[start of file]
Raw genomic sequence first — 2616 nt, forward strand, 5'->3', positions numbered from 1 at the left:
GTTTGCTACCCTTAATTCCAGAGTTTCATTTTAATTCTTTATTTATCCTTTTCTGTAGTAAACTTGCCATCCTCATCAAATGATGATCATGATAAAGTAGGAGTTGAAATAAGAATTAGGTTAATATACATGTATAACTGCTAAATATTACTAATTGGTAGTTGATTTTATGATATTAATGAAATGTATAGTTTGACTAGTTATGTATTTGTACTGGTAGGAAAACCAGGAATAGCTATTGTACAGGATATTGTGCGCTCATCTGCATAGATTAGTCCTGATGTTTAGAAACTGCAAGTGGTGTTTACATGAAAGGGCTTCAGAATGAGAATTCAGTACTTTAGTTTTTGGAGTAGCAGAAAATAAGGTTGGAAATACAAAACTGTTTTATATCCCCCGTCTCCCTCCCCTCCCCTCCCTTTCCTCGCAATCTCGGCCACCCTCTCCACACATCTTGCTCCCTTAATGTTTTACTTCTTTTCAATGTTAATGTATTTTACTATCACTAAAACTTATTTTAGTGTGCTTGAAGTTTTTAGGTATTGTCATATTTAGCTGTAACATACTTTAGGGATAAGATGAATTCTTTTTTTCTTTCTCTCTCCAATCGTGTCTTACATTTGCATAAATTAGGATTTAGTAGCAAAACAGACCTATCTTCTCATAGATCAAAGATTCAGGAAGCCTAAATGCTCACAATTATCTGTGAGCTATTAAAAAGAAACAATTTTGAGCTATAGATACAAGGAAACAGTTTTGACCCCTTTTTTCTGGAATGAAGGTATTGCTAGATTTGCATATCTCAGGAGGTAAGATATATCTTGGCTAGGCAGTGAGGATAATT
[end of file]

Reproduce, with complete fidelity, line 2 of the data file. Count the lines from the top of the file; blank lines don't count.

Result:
GTTTGCTACCCTTAATTCCAGAGTTTCATTTTAATTCTTTATTTATCCTTTTCTGTAGTAAACTTGCCATCCTCATCAAATGATGATCATGATAAAGTAGGAGTTGAAATAAGAATTAGGTTAATATACATGTATAACTGCTAAATATTACTAATTGGTAGTTGATTTTATGATATTAATGAAATGTATAGTTTGACTAGTTATGTATTTGTACTGGTAGGAAAACCAGGAATAGCTATTGTACAGGATATTGTGCGCTCATCTGCATAGATTAGTCCTGATGTTTAGAAACTGCAAGTGGTGTTTACATGAAAGGGCTTCAGAATGAGAATTCAGTACTTTAGTTTTTGGAGTAGCAGAAAATAAGGTTGGAAATACAAAACTGTTTTATATCCCCCGTCTCCCTCCCCTCCCCTCCCTTTCCTCGCAATCTCGGCCACCCTCTCCACACATCTTGCTCCCTTAATGTTTTACTTCTTTTCAATGTTAATGTATTTTACTATCACTAAAACTTATTTTAGTGTGCTTGAAGTTTTTAGGTATTGTCATATTTAGCTGTAACATACTTTAGGGATAAGATGAATTCTTTTTTTCTTTCTCTCTCCAATCGTGTCTTACATTTGCATAAATTAGGATTTAGTAGCAAAACAGACCTATCTTCTCATAGATCAAAGATTCAGGAAGCCTAAATGCTCACAATTATCTGTGAGCTATTAAAAAGAAACAATTTTGAGCTATAGATACAAGGAAACAGTTTTGACCCCTTTTTTCTGGAATGAAGGTATTGCTAGATTTGCATATCTCAGGAGGTAAGATATATCTTGGCTAGGCAGTGAGGATAATT